---------- Forwarded message ----------
Date: Sat, 8 May 1999 12:53:35 +0100 (BST)
From: Stevan Harnad <email@example.com>
To: September American Scientist Forum
Arthur Smith works for the American Physical Society (APS), the
publisher that is (to my knowledge) by far the most enlightened and
progressive of all large learned journal publishers today. Their
example should and will be followed by others. We should all do
whatever we can to further it.
The APS author(s) shall have the following rights:
(3) The right, after publication by APS, to use all or part of
the article and abstract, without revision or modification, in
personal compilations or other publications of the author's own
works, including the author's personal web home page, and to make
copies of all or part of such materials for the author's use for
lecture or classroom purposes, provided that the first page of such
use or copy prominently displays the bibliographic data and the
following copyright notice: ``Copyright 19XX by The American
(4) The right to post and update the article on e-print servers as long
as files prepared and/or formatted by APS or its vendors are not
used for that purpose, and as long as access to the server does not
depend on payment of access, subscription, or membership fees. Any
such posting made or updated after acceptance of the article for
publication shall include a copyright notice as in (3).
The Editor in Chief of APS was one of the co-authors of the following
important position paper concerning refereed journal copyright policy:
On Fri, 7 May 1999 Arthur Smith <apsmith@APS.ORG> wrote:
> sh> (2) Is the distinction between allowing free self-archiving of the
> sh> final draft on the "home" server and not the "global" server coherent
> sh> and enforceable?
> Here's what I understand of the current official policy (I was given
> some more information on this today):
> (1) The author, as part of the copyright agreement, can post any
> version of the manuscript as created by the author, including the
> final version after revisions suggested by referees, to any distribution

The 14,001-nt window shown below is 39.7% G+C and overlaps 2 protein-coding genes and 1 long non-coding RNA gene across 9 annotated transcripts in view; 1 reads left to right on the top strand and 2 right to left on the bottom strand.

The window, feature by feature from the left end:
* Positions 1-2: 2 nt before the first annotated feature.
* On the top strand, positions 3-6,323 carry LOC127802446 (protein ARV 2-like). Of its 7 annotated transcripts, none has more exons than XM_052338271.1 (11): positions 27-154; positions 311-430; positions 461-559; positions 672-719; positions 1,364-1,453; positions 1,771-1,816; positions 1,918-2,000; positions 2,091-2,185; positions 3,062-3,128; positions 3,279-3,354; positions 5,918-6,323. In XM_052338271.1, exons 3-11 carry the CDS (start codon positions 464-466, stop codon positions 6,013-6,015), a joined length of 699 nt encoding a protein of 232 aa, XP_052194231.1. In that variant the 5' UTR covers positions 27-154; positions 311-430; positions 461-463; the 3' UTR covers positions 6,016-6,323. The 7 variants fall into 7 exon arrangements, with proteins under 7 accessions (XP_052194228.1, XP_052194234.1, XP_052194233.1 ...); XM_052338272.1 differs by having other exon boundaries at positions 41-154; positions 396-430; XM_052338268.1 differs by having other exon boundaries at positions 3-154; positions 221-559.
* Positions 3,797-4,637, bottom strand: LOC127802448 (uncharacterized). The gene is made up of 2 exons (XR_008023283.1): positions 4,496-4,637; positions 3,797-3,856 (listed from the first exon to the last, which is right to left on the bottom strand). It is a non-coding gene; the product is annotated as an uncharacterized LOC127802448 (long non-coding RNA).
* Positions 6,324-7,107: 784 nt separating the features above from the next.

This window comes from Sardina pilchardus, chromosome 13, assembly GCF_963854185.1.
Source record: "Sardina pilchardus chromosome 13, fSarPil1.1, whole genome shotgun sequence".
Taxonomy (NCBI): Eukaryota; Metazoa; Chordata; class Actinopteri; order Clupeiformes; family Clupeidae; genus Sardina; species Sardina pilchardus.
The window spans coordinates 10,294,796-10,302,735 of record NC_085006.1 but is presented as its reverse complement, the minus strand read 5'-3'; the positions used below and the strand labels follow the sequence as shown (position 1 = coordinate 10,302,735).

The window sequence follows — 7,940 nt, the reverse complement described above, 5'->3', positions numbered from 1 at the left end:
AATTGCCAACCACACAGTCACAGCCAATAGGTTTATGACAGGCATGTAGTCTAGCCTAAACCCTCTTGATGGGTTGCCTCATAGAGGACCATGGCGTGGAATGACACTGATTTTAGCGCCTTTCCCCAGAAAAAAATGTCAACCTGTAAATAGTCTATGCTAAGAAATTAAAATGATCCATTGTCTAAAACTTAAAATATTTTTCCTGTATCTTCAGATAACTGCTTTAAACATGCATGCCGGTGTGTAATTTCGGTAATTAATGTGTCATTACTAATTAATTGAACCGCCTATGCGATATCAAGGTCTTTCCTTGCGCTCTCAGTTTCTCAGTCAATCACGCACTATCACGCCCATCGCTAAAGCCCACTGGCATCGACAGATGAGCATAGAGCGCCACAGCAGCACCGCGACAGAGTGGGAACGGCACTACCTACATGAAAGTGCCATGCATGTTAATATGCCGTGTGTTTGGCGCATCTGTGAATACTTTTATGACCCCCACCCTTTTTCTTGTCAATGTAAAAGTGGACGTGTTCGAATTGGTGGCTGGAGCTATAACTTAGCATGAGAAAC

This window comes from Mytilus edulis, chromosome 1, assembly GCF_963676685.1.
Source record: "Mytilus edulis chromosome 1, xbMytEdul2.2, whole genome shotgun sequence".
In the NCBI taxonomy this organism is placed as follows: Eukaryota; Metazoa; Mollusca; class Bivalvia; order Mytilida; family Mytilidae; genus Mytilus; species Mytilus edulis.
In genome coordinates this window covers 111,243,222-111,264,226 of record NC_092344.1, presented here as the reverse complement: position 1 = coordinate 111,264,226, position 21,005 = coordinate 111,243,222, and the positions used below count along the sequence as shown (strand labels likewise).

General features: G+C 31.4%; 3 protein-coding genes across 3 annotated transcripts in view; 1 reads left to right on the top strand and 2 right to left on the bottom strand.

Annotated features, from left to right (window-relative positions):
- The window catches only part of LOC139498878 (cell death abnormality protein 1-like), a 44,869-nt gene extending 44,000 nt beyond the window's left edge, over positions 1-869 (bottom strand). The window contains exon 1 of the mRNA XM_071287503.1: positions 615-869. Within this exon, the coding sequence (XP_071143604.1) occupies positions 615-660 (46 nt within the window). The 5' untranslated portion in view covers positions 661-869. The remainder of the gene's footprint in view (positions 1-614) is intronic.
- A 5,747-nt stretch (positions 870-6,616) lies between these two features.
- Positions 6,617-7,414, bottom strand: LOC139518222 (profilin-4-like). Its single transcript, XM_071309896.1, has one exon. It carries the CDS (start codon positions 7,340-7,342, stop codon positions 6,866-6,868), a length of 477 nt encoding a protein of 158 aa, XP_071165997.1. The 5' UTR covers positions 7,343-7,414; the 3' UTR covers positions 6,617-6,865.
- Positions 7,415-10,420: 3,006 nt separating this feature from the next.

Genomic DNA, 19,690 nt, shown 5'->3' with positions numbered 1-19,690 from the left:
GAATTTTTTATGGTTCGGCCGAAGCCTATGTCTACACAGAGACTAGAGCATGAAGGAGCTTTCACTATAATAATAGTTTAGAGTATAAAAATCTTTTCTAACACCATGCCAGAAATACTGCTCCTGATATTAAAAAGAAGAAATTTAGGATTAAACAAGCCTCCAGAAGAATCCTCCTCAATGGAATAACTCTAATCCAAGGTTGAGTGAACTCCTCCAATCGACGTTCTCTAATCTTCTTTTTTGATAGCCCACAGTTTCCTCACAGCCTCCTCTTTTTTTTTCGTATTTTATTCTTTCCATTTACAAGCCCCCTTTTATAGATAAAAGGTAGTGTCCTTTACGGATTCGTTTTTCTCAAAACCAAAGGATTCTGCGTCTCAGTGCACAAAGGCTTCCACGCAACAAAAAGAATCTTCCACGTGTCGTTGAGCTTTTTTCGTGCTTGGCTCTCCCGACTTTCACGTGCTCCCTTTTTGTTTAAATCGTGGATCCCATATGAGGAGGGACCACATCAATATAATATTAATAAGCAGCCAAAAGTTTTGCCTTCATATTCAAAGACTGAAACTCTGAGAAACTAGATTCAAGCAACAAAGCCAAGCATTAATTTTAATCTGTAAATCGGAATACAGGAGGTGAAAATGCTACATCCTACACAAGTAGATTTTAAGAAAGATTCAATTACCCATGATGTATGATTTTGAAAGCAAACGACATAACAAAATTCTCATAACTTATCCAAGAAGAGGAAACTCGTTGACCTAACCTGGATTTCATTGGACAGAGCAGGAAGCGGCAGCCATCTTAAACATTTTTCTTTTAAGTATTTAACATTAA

> service that is either free and public, or if not completely free
> is restricted to the author's institution and is not sold commercially
> to other institutions.
I think the APS's commercial restriction is fully justifiable: As long
as APS is footing the bill for it all, there is no reason whatsoever
why anyone else should be able to sell the product and profit from it.
The author's interests are fully served by having only free
> (2) The author, also as part of the copyright agreement, may post the
> final APS-created rendition of the article (PDF file, two-column format
> and all) to a public web site under the control of the author or author's
> institution, accompanied by a statement concerning APS copyright. This
> version is not to be posted in other public areas.
Very reasonable to require the copyright notice and the clear tagging
as an APS-certified paper. However, the interpretation of the
difference between my institutional server and, say, the LANL server,
is incoherent: I control my LANL paper too; I can delete it any time.
Meanwhile, I DON'T control cached versions of my own institutional
server, which are automatically generated everywhere. So the LETTER of
this distinction turns out, at bottom, to be illogical, not just
impracticable. But the SPIRIT of it all seems fine.
> The coherence comes in part from requiring the accompanying copyright
> statement. Not that it would be easy (or very useful) to police.
> Now we have also seriously considered a license agreement, where the
> author retains full copyright. The only thing that is holding
> that up is some serious concerns about the validity of the language of
> the license under international laws. This may eventually happen,
> in which case the restrictions in policy 2 would probably be lifted.
Fine. It is clear that the APS has the true interests of its authors and
of science at heart, and that these formal details can be worked out.
Would that all or even most publishers felt and behaved in this way!
> We do want to be on the side of the widest possible distribution for
> the BEST scientific articles - somehow, in the past, copyright has
> helped to ensure that excellent work is widely distributed, but it may
> no longer be the best approach now.
Yes, it's the Faustian Bargain I wrote about in '93.
> Anyway, this issue really isn't as critical as you make it out to be.
> If we did allow it, we would not charge for it, it would just be part
> of the copyright or license agreement.
That is abundantly clear. The need to make it coherent and explicit is
more in the interests of setting a clear example for other publishers
than out of any concern about APS's intentions.
Stevan Harnad firstname.lastname@example.org
Professor of Cognitive Science email@example.com
Department of Electronics and phone: +44 1703 592-582
Computer Science fax: +44 1703 592-865
University of Southampton http://www.cogsci.soton.ac.uk/~harnad/
Highfield, Southampton http://www.princeton.edu/~harnad/
SO17 1BJ UNITED KINGDOM ftp://ftp.princeton.edu/pub/harnad/
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